Da Chu
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Da Chu
Da Chu

CapitalJiankang, modern Nanjing
o 1127
Zhang Bangchang
o Buffer state of Chu created by the Jin
o Zhang submits to the Song emperor, Chu is abolished
Preceded by
Succeeded by
Today part ofChina
Da Chu
Literal meaningGreat Chu

Da Chu was a short-lived Chinese dynasty in 1127 ruled by Zhang Bangchang (1081-1127), a puppet emperor enthroned with the support of the Jurchen Jin dynasty (1115-1234).[1] The dynasty was abolished scarcely a month after its formation.[2]

By 1127, the Jurchens had conquered northern China in the Jin-Song wars and captured the Song capital of Kaifeng in the Jingkang Incident, but they lacked the resources to administer the newly acquired territories. Instead of directly annexing it,[3] they formed the buffer state of Chu in 1127.[4] Zhang, a former prime minister of the Song Dynasty, was installed emperor of the new dynasty.[2][1] He refused to wear the formal clothing of the emperor outside of his encounters with Jin officials.[5] The offer of enthronement was too attractive for Zhang to resist, but he had reservations about his new role.[4] Jiankang, modern Nanjing, became the capital of Chu.[6] The support of Empress Dowager Yuanyou, who was dismissed as Empress by her former spouse Emperor Zhezong, was enlisted to bolster the legitimacy of the puppet government.[2]

Meanwhile, a Song prince had escaped the capture of Kaifeng. He was enthroned Emperor Gaozong.[2] The dynasty ended when Zhang agreed to recognize Emperor Gaozong as the new ruler of the revived Southern Song.[2] Zhang submitted to Gaozong,[7] but was sentenced to death by being coerced into suicide.[6] Gaozong ordered the execution under pressure from Li Gang, his chief councilor, who opposed diplomatic reconciliation with the Jin and wanted Zhang executed for collaborating with the Jurchen government.[7]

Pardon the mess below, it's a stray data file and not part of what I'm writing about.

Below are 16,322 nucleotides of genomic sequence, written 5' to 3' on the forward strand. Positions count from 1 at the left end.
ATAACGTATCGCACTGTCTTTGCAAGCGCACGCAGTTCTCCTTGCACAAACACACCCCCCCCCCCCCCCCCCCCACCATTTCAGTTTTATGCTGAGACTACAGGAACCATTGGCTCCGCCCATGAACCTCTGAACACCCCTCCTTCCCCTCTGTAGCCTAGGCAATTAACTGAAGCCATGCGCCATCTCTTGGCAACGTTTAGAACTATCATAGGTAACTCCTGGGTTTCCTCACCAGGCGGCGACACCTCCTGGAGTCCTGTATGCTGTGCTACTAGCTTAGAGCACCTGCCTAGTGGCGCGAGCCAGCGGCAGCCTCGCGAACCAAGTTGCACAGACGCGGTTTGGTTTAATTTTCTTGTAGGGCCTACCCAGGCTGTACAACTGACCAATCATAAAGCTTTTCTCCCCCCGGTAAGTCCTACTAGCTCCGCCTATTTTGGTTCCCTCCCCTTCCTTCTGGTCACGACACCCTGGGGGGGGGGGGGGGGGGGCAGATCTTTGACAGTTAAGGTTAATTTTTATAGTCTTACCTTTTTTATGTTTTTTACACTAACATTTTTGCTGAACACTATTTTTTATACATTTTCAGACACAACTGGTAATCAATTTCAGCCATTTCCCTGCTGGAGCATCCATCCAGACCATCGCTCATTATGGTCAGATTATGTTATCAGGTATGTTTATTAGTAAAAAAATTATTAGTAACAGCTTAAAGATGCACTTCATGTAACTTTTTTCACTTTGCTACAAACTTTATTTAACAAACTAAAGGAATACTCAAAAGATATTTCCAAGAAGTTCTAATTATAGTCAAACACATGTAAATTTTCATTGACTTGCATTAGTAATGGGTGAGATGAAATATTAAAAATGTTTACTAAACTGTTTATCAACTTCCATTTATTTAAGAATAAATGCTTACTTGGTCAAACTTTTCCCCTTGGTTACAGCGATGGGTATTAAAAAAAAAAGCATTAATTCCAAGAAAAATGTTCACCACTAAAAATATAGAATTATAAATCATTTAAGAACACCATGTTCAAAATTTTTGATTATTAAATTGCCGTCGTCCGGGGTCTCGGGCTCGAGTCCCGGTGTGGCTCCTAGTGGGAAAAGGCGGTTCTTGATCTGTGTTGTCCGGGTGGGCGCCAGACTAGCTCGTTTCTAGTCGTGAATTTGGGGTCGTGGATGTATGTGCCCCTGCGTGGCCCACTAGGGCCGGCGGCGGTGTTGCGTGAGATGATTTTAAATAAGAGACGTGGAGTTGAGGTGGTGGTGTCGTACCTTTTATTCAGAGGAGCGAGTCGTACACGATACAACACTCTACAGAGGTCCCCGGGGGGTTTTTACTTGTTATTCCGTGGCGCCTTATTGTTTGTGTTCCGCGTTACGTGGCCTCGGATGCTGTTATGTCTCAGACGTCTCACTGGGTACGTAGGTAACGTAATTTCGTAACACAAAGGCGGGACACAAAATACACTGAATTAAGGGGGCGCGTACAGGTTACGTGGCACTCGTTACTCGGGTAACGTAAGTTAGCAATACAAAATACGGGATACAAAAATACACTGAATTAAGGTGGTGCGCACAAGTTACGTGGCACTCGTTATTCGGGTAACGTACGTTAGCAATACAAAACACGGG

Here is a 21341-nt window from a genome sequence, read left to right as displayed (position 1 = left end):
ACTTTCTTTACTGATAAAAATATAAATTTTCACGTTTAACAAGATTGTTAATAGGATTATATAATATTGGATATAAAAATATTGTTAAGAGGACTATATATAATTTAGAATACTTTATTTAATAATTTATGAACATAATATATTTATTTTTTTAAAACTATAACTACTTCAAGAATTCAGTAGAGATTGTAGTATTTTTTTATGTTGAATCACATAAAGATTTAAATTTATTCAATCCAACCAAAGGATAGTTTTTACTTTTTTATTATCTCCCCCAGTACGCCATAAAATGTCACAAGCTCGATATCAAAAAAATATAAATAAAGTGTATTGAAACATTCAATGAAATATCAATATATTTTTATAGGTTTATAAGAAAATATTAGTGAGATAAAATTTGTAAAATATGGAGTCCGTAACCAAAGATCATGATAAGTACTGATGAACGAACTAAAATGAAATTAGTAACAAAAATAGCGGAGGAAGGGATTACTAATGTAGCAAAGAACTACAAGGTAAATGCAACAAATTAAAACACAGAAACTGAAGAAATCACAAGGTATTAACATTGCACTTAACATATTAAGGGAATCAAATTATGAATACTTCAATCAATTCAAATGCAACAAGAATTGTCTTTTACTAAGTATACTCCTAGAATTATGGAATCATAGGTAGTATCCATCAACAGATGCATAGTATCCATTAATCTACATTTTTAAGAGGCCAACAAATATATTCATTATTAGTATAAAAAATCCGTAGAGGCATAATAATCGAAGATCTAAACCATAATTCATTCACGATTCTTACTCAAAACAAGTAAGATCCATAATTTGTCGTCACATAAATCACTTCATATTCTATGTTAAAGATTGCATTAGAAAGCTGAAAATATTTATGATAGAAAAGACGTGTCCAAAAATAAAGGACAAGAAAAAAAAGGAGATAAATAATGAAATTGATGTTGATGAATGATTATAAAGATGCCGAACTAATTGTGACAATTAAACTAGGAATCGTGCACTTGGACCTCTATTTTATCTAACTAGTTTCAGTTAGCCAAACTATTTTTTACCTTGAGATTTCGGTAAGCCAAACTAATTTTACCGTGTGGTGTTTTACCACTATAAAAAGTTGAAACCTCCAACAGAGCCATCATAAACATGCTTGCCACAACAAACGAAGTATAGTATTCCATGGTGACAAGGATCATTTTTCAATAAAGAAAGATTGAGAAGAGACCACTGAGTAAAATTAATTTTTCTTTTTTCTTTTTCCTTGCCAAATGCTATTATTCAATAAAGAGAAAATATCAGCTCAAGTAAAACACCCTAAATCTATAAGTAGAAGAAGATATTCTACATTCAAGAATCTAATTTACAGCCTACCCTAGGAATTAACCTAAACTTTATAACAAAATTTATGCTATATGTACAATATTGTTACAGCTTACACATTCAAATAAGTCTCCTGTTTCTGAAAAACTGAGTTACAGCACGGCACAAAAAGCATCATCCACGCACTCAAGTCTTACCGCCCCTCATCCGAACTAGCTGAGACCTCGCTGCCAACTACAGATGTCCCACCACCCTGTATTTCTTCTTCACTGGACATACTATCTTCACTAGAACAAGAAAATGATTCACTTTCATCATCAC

The elimination of Zhang and the Chu buffer state infringed on the treaty that the Jin and Song had negotiated. The Jin then recommenced their war with the Song.[7] The invasion was hampered by the ongoing insurgency by Song loyalists in northern China.[6]



  1. ^ a b Franke 1994, pp. 229-230.
  2. ^ a b c d e Tao 2009, p. 647.
  3. ^ Franke 1994, p. 229.
  4. ^ a b Tao 2009, p. 646.
  5. ^ Tao 2009, pp. 646-647.
  6. ^ a b c Franke 1994, p. 230.
  7. ^ a b c Tao 2009, p. 649.


  • Tao, Jing-Shen (2009). "The Move to the South and the Reign of Kao-tsung". In Paul Jakov Smith; Denis C. Twitchett (eds.). The Cambridge History of China: Volume 5, The Sung Dynasty and Its Precursors, 907-1279. Cambridge University Press. pp. 556-643. ISBN 978-0-521-81248-1. (hardcover)
  • Franke, Herbert (1994). "The Chin dynasty". In Denis Twitchett; John King Fairbank (eds.). The Cambridge History of China: Volume 6, Alien Regimes and Border States, 710-1368. Cambridge University Press. pp. 215-320. ISBN 978-0-521-24331-5. (hardcover)

  This article uses material from the Wikipedia page available here. It is released under the Creative Commons Attribution-Share-Alike License 3.0.



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